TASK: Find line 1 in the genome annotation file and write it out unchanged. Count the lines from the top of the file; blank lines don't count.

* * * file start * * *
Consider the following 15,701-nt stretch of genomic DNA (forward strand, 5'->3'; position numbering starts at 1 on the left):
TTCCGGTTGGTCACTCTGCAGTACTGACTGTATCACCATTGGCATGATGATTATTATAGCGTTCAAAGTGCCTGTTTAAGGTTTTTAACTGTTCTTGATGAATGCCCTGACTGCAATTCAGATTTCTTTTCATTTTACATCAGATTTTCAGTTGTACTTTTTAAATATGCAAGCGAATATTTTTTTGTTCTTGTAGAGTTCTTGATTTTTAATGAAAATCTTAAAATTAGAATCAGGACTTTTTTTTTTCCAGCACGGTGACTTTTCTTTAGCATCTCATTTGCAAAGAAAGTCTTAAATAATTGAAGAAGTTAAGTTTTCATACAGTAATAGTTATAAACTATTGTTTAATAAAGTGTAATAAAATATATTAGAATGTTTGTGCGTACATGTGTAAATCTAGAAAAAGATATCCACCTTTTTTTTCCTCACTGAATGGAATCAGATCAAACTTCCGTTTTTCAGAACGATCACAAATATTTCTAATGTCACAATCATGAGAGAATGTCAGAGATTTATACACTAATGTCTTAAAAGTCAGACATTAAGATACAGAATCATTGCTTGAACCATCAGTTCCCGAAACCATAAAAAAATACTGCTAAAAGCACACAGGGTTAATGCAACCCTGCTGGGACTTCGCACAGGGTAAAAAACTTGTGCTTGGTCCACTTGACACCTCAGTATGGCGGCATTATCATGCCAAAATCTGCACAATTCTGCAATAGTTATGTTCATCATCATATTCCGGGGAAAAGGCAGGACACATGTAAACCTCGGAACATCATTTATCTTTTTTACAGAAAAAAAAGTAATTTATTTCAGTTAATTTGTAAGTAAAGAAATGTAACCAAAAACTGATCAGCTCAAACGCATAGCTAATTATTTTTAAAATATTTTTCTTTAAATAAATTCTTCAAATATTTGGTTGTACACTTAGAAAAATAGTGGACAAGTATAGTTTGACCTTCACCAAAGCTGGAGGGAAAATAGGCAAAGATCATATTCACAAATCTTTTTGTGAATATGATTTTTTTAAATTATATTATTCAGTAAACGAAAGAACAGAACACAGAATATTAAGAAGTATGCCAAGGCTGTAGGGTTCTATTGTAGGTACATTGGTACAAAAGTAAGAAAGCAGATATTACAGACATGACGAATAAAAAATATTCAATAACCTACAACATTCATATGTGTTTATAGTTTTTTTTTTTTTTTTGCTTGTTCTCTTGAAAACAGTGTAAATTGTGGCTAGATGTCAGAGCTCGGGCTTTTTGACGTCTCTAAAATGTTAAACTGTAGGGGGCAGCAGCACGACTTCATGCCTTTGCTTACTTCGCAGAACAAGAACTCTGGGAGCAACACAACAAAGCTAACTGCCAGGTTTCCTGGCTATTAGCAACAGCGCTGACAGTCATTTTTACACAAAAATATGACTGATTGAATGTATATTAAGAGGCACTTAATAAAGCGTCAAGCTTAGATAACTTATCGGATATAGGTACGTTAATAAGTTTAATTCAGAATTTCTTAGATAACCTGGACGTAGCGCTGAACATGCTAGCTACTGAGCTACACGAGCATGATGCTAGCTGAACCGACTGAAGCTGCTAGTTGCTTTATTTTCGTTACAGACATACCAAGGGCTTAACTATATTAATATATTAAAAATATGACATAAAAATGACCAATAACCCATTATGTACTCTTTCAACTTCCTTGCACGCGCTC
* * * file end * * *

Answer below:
Consider the following 15,701-nt stretch of genomic DNA (forward strand, 5'->3'; position numbering starts at 1 on the left):